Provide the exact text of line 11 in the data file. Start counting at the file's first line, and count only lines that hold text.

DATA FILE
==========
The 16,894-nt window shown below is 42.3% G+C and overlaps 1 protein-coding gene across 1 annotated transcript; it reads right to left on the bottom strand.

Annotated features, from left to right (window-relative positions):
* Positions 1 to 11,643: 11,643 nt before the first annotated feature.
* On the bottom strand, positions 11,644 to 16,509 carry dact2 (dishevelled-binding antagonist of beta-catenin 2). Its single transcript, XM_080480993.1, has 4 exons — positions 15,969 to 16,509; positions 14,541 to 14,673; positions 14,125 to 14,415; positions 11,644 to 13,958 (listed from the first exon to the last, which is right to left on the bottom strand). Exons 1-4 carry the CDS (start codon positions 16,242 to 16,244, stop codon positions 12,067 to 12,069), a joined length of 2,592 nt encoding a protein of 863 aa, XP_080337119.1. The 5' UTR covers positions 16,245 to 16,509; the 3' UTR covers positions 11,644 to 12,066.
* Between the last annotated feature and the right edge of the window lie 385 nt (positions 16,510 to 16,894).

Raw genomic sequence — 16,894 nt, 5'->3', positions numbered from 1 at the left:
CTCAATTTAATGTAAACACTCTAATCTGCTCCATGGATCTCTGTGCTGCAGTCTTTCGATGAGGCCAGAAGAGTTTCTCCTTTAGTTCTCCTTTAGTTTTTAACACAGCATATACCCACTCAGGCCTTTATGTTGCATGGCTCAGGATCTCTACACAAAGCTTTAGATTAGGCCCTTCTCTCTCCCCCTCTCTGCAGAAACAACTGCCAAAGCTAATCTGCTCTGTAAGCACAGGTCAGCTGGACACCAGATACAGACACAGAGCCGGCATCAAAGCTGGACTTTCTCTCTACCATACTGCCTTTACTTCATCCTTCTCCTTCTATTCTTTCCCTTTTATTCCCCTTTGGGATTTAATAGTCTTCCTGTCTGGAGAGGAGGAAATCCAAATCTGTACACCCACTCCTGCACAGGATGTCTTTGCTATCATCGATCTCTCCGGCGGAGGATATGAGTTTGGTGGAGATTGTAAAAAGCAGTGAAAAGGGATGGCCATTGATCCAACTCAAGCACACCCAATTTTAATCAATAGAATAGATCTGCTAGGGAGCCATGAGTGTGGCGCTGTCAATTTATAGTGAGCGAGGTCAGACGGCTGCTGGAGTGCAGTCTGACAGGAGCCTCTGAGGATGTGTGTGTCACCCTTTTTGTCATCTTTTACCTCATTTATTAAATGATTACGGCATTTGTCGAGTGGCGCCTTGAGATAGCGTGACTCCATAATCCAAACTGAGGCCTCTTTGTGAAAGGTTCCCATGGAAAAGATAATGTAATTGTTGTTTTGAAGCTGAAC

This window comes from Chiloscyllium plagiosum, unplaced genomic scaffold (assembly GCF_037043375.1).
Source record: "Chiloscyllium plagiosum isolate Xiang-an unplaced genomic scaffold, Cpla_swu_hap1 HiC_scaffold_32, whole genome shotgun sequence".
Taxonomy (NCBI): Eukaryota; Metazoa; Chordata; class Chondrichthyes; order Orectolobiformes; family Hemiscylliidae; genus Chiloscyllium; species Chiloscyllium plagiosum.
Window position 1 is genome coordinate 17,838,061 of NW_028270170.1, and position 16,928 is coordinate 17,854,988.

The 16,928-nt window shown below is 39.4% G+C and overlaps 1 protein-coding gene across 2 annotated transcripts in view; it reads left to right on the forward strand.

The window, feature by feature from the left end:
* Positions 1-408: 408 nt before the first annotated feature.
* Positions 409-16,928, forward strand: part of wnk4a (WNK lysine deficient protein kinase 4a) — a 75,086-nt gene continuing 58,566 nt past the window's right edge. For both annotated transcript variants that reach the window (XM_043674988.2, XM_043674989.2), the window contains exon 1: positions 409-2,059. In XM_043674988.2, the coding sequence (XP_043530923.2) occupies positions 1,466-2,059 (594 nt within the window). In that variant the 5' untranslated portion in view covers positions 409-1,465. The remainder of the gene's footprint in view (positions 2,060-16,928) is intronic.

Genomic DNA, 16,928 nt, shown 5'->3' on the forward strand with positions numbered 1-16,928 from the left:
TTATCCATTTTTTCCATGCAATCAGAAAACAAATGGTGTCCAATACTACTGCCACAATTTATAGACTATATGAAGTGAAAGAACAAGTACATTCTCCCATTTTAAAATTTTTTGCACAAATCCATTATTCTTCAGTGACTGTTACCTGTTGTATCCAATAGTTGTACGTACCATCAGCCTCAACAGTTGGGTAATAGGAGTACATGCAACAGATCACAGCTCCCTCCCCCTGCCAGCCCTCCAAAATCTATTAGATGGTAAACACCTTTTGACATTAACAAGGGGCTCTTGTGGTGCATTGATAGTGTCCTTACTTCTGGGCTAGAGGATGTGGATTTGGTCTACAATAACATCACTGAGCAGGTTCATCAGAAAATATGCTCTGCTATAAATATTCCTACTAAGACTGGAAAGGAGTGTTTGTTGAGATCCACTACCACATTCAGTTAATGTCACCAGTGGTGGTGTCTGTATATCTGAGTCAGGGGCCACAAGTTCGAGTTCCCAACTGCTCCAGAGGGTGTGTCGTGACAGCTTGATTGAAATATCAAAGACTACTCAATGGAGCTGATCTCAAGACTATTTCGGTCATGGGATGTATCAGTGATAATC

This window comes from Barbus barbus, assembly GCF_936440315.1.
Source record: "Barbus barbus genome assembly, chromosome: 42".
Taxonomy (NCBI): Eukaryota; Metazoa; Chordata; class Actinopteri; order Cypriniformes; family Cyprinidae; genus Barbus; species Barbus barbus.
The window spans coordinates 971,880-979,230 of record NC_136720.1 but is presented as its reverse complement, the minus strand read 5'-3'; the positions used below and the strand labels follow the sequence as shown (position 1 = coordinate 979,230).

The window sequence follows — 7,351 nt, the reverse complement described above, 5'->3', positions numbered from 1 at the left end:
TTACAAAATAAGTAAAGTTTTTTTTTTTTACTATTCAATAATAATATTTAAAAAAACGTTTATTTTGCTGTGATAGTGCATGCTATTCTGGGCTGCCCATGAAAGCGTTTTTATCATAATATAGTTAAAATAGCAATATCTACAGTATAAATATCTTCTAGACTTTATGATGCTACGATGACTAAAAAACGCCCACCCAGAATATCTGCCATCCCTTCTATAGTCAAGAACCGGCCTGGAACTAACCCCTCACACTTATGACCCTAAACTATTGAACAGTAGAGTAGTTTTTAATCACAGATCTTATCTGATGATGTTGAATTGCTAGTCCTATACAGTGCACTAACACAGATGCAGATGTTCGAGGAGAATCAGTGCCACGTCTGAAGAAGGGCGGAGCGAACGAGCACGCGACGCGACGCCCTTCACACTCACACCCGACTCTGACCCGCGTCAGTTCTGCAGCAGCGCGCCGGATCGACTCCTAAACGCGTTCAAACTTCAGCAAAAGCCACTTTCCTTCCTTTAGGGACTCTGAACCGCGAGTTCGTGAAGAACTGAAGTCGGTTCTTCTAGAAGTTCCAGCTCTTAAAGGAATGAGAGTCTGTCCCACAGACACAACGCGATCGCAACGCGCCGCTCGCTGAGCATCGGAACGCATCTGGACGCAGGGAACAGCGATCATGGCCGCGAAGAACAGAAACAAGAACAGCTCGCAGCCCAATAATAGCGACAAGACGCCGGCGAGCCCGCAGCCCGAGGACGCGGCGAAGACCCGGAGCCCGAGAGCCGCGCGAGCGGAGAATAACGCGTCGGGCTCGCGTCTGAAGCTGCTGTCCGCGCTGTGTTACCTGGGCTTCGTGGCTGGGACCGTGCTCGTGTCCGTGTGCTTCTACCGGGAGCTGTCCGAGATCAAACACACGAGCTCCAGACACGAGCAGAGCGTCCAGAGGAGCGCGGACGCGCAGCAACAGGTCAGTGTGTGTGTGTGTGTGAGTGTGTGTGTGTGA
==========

Window position 1 is genome coordinate 17,838,061 of NW_028270170.1, and position 16,928 is coordinate 17,854,988.